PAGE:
There was also a big, violent clash between a village gang and citizens. One night, on the major road, there was a decisive physical battle with quite a few casualties. The citizens defeated the gang members and they exited the villages. The citizens-villagers also organized a multiracial Home Guard to ensure that during the racial strife of the 1960s, outsiders did not enter the village to set fire under houses of one or other race group in order to incite inter-racial violence.
A letter that made a difference
In 1969, I was one of three Guyanese awarded scholarships to study in Venezuela. I did not know a word of Spanish. In later years, I wrote a book on the history of the Venezuelan Petroleum Workers & Their Struggle for Democracy and lectured at the Central University. Together with the scholarship, my father gave me a letter of introduction to Emilio Maspero, an Argentinean, who was Secretary General of the Confederation of Latin American Workers (CLAT) headquartered in Caracas.
Emilio became my mentor, friend, continental leader and a decisive influence at an important conjuncture in my development. I worked tirelessly with him and others since 1969 to advance the interests of working families, Latin American and Caribbean nationalism and advocated for a Latin American-Caribbean Community of Nations. My Guyanese patriotism was deepened and placed in a larger geo-political context.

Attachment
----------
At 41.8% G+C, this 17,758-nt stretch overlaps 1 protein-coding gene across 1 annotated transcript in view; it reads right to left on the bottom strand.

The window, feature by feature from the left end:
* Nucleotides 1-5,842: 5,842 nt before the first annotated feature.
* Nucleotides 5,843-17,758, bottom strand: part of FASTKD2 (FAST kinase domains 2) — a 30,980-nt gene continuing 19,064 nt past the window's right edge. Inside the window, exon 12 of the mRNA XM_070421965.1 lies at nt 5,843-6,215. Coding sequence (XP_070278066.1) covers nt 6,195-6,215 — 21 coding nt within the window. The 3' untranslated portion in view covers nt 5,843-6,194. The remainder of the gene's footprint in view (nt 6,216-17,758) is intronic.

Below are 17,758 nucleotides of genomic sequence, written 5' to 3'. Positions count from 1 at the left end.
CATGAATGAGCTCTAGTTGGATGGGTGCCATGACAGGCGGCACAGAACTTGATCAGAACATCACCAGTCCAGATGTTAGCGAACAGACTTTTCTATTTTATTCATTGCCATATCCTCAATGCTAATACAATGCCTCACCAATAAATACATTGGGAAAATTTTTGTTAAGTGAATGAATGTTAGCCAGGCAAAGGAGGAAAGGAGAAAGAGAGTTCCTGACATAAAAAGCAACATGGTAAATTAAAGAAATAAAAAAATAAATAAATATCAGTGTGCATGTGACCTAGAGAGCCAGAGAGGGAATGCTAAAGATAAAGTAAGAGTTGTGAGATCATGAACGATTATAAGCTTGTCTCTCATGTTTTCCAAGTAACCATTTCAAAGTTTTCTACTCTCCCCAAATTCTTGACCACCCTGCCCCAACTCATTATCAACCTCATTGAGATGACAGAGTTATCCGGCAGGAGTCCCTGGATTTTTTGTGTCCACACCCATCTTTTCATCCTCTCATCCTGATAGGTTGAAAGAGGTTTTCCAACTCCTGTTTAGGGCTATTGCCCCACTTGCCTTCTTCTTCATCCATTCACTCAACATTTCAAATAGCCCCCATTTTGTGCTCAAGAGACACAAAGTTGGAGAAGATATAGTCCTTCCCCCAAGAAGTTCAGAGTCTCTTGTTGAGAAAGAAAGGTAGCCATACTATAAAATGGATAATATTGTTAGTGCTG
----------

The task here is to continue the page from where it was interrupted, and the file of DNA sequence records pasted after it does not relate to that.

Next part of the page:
He facilitated my training with a generation of trade union leaders from Mexico to Chile, who today are all leaders of their organizations and I continue to be their friend and advisor on labor and global governance institutions. He also supported me to be elected to the CLAT Executive Committee in Argentina in 1989 and Brazil in 1993; General Secretary of the Caribbean Workers Council in 1984 in Antigua & Barbuda; and Deputy Director of the Caribbean Institute of Social Formation in Curacao. These offices opened opportunities for me to train numerous trade union leaders in twenty-five countries in the English, French, Spanish & Dutch speaking Caribbean. Many today lead their organizations and keep in touch.
Additionally, we dedicated to building bridges between the Caribbean and Spanish/Portuguese Latin America. The CLAT unflinchingly supported our cause for free and fair elections in Guyana during 1982-1992.
Back to the homeland
In 1979, I was in Canada pursuing a PhD. There, I co-founded the Guyanese Research and Representation Services/Front for Democratic Trade Unionism and edited the Guyana Forum. We also organized groups in New York and Washington DC. As I taught and studied in Toronto, GRRS/Guyana Forum led campaigns for democracy in Guyana. Overseas Guyanese played a very important role.